Born in Diyarbakır in 1989, Mahmut Aydın is a figurative sculptor living and working in Istanbul. Exploring the relationship between humans as socio-cultural creatures and their environment, Aydın aims to shed light on the sensitivity of the human body toward outside forces. His contrast of geometrical forms alongside the human body reflect the impact of social, natural, and artificial conditions on free will.
Living and working in Istanbul, sculptor Hande Şekerciler was born in Bursa in 1982 and has exhibited in Istanbul’s major galleries, such as ALAN, Gallery Selvin, and Çağla Çabaoğlu Gallery. Using epoxy and acrylics, Şekerciler’s sculptures reflect inner worlds: the thoughts that are captured in that exact moment. The sculptor’s themes usually revolve around the underlying fear of death that hides underneath peaceful daily life and routine rituals.
A leader in a new generation of action painters, German artist Jonathan Meese is also a sculptor, instillation, and performance artist. Based in Berlin and Hamburg, Meese also designs theater sets and wrote and starred in the play, De Frau: Dr. Poundaddylein – Dr. Ezodysseusszeusuzur in 2007 at the Volksbühne Theater. In this oil and mixed-media work on canvas, the expressionistic application of paint reflects the artist’s personal fascinations as well as the unrefined elements of his subconscious. After gaining prominence at the 1998 Berlin Biennial, Meese’s work went on to be exhibited at the KW Institute for Contemporary Art in Berlin, the Centre Pompidou in Paris, and the Saatchi Gallery in London.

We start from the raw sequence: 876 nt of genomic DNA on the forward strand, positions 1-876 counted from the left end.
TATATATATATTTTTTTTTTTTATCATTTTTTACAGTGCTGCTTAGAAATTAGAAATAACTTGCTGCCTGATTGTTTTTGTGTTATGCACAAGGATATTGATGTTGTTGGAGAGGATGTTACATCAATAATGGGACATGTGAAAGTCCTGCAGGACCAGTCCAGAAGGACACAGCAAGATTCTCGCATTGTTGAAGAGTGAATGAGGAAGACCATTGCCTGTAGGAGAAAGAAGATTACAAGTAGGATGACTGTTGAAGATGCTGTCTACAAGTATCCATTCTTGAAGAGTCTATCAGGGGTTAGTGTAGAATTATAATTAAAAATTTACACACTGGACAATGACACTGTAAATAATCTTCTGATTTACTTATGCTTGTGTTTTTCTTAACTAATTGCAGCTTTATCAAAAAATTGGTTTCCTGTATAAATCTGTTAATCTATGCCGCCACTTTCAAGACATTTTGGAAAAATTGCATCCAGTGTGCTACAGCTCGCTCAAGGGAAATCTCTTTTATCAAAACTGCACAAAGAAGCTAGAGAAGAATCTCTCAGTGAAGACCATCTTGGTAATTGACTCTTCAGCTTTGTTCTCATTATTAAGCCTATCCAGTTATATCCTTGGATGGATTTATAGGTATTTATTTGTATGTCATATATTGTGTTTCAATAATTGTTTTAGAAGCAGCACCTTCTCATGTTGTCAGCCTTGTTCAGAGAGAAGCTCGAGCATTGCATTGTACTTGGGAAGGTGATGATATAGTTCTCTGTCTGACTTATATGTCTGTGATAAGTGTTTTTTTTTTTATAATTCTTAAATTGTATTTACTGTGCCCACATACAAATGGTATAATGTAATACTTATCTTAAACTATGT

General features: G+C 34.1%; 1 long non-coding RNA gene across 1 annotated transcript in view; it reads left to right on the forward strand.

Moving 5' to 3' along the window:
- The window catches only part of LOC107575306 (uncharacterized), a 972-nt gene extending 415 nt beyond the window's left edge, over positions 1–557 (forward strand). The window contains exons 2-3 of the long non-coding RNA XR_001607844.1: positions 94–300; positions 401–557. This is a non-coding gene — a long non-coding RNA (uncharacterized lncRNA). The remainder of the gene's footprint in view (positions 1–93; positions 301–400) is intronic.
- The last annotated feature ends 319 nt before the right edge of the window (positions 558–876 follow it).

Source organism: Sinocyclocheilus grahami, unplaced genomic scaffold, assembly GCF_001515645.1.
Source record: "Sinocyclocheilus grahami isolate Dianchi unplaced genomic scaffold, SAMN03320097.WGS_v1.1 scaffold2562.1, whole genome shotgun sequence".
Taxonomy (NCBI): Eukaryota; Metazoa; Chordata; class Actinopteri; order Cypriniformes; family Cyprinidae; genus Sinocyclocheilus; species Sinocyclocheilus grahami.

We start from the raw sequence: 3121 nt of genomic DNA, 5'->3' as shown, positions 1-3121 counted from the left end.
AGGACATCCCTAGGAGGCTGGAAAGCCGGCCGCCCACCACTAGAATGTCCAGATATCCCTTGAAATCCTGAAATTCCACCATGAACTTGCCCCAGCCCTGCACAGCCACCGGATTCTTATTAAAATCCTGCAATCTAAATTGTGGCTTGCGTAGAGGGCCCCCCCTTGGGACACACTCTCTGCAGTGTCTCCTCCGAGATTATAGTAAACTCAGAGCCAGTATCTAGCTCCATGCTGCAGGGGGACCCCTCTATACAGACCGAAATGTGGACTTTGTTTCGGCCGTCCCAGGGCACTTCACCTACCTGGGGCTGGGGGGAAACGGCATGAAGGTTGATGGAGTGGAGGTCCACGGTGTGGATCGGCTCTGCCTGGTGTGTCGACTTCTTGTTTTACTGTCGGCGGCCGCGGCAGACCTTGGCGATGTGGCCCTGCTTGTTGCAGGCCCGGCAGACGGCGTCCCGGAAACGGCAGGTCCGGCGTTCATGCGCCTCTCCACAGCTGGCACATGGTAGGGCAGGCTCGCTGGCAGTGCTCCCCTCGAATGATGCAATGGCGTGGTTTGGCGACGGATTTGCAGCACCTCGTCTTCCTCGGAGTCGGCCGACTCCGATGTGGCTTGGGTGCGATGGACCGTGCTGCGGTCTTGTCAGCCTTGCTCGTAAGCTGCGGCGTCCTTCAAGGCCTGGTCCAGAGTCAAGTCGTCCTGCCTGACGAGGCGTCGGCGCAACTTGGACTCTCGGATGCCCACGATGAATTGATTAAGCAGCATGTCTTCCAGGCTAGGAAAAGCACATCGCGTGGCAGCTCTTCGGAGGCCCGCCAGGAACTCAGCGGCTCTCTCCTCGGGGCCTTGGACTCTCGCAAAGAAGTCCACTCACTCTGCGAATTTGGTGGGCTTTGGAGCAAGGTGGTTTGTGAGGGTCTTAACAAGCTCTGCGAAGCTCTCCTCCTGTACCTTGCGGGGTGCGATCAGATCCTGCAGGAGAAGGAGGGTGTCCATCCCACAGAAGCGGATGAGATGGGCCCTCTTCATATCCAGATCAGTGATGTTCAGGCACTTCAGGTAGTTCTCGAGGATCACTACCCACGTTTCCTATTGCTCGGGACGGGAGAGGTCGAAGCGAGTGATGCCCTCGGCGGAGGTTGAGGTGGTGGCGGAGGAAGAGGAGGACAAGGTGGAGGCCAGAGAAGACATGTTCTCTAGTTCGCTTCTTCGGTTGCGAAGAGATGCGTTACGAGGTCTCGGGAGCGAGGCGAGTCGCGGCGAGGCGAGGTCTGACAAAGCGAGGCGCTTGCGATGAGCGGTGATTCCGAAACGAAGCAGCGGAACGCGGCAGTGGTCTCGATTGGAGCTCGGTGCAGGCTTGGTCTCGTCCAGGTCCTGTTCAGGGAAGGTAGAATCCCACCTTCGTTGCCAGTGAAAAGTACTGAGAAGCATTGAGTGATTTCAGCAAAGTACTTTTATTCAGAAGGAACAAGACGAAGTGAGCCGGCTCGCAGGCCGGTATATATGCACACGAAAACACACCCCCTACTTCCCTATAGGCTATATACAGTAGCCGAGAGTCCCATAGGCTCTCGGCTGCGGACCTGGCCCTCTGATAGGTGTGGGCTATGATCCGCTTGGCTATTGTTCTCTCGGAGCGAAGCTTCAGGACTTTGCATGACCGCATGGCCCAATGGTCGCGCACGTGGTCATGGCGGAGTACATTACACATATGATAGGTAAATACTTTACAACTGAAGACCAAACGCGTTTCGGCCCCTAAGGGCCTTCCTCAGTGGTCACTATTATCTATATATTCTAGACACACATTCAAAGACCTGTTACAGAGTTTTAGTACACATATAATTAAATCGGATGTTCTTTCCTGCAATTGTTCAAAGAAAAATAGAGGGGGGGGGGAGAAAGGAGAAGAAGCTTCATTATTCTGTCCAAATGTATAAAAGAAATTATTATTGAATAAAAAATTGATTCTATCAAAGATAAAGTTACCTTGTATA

An enfant terrible of the Young British Artists of the 1980s, Tracey Emin is an English contemporary artist who is known for her often shocking autobiographical and confessional work. Using a variety of media, including drawing, painting, sculpture, film, photography, neon text, and sewn appliqué, Emin’s work is often sexually provocative as she reveals her hopes, humiliations, failures, and successes in a very candid way. This photograph is from Emin’s 2001 film entitled, Sometimes the Dress Is Worth More Money Than the Money.
In the late 1970s, Jan Fabre set fire to bundles of money taken from the audience in order to make drawings with the ashes during his performance entitled ‘Money.’ From that point forward, Jan Fabre, born in Antwerp in 1958, went on to become one of the most innovative figures in the international contemporary art scene. A visual and performance artist, as well as author, Fabre has made drawings of dense monochrome fields, used copper thumbtacks encasing sculptural representations of his body, and (as pictured) began using green iridescent jewel beetles affixed to wire mesh shaped to become all kinds of three dimensional objects.